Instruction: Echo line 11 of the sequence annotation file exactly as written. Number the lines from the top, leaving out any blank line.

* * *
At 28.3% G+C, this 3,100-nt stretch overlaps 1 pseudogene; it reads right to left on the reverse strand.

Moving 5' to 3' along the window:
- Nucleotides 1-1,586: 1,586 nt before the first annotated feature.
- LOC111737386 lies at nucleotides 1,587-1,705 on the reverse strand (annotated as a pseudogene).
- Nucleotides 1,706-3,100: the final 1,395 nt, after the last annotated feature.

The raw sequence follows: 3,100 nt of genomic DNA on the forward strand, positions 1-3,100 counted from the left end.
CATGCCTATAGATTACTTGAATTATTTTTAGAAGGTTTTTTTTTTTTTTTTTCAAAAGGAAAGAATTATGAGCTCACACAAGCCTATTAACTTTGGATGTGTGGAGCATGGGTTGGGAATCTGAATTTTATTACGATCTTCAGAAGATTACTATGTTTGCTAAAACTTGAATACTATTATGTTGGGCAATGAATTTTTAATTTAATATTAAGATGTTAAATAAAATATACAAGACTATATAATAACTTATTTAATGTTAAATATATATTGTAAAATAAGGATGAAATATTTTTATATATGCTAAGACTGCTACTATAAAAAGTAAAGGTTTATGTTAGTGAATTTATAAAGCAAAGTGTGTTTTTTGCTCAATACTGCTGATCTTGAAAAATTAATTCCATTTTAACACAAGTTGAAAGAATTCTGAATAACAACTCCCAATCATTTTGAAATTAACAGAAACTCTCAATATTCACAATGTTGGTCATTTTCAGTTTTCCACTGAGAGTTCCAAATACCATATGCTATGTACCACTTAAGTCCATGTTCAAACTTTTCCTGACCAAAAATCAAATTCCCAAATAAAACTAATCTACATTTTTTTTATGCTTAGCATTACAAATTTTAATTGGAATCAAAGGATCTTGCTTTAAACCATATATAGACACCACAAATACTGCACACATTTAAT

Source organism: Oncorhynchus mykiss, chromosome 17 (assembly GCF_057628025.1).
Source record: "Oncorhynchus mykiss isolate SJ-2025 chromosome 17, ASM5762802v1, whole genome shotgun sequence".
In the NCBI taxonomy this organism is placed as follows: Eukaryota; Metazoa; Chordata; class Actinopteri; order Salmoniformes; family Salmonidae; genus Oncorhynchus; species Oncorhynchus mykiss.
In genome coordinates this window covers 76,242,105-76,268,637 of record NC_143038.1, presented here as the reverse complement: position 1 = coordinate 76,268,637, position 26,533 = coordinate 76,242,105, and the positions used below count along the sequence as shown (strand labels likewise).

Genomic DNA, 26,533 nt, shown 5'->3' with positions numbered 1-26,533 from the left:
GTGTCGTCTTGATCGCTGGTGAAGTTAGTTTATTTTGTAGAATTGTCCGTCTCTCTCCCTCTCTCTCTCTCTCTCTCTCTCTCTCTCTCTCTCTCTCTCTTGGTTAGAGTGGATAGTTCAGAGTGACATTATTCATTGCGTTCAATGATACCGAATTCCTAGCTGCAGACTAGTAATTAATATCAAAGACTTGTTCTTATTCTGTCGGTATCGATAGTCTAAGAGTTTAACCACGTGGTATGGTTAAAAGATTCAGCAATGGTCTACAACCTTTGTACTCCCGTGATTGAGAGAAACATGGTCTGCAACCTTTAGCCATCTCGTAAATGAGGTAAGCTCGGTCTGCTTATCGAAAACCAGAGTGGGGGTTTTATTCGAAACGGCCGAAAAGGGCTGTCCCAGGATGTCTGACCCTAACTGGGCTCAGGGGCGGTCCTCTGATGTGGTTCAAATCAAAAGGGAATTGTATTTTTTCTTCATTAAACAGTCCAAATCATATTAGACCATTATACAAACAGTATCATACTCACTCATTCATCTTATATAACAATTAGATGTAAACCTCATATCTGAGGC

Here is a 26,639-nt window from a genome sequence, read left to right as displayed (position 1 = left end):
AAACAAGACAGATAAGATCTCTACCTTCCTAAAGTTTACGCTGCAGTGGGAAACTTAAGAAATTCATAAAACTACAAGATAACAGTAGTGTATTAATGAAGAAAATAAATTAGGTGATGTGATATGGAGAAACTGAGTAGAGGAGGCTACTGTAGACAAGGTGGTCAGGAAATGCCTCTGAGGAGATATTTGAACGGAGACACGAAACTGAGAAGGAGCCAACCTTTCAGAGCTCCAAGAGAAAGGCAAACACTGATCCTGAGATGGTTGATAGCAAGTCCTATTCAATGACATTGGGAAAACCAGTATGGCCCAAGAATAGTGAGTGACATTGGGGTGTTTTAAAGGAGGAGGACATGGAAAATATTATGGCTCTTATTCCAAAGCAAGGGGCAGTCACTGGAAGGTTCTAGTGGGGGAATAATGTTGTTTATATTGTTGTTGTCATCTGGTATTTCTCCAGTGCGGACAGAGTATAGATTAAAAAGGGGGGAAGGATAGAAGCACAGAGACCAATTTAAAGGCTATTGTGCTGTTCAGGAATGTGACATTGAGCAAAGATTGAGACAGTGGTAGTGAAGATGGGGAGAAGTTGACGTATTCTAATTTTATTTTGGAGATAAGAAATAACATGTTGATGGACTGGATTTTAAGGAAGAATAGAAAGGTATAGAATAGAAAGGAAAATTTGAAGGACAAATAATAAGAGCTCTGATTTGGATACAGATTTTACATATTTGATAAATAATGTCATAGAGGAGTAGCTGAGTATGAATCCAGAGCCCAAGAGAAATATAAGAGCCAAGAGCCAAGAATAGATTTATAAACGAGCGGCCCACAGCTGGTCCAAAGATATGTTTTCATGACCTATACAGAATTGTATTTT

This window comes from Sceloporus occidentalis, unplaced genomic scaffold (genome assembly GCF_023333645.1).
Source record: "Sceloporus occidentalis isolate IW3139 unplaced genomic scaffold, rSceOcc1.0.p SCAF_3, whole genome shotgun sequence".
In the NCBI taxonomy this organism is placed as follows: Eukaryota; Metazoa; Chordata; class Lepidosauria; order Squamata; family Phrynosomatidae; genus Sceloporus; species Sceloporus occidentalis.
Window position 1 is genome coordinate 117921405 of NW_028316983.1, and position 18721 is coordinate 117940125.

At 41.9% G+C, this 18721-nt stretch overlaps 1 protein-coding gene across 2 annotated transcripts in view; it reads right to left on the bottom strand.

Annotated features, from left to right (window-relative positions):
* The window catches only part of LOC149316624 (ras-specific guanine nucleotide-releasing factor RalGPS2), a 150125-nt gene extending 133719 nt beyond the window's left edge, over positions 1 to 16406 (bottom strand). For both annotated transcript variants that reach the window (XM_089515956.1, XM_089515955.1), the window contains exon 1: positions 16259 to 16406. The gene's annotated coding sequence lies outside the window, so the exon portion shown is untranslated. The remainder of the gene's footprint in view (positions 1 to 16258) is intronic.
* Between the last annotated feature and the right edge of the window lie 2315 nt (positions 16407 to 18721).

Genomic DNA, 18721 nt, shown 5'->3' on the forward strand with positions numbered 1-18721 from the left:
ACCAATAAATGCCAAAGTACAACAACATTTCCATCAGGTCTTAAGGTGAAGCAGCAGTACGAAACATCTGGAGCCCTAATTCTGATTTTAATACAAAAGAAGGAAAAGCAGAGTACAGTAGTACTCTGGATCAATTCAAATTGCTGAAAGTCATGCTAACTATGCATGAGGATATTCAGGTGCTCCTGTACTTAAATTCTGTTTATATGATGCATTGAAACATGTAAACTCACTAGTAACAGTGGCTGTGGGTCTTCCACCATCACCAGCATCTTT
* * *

In genome coordinates this window covers 76,242,105-76,268,637 of record NC_143038.1, presented here as the reverse complement: position 1 = coordinate 76,268,637, position 26,533 = coordinate 76,242,105, and the positions used below count along the sequence as shown (strand labels likewise).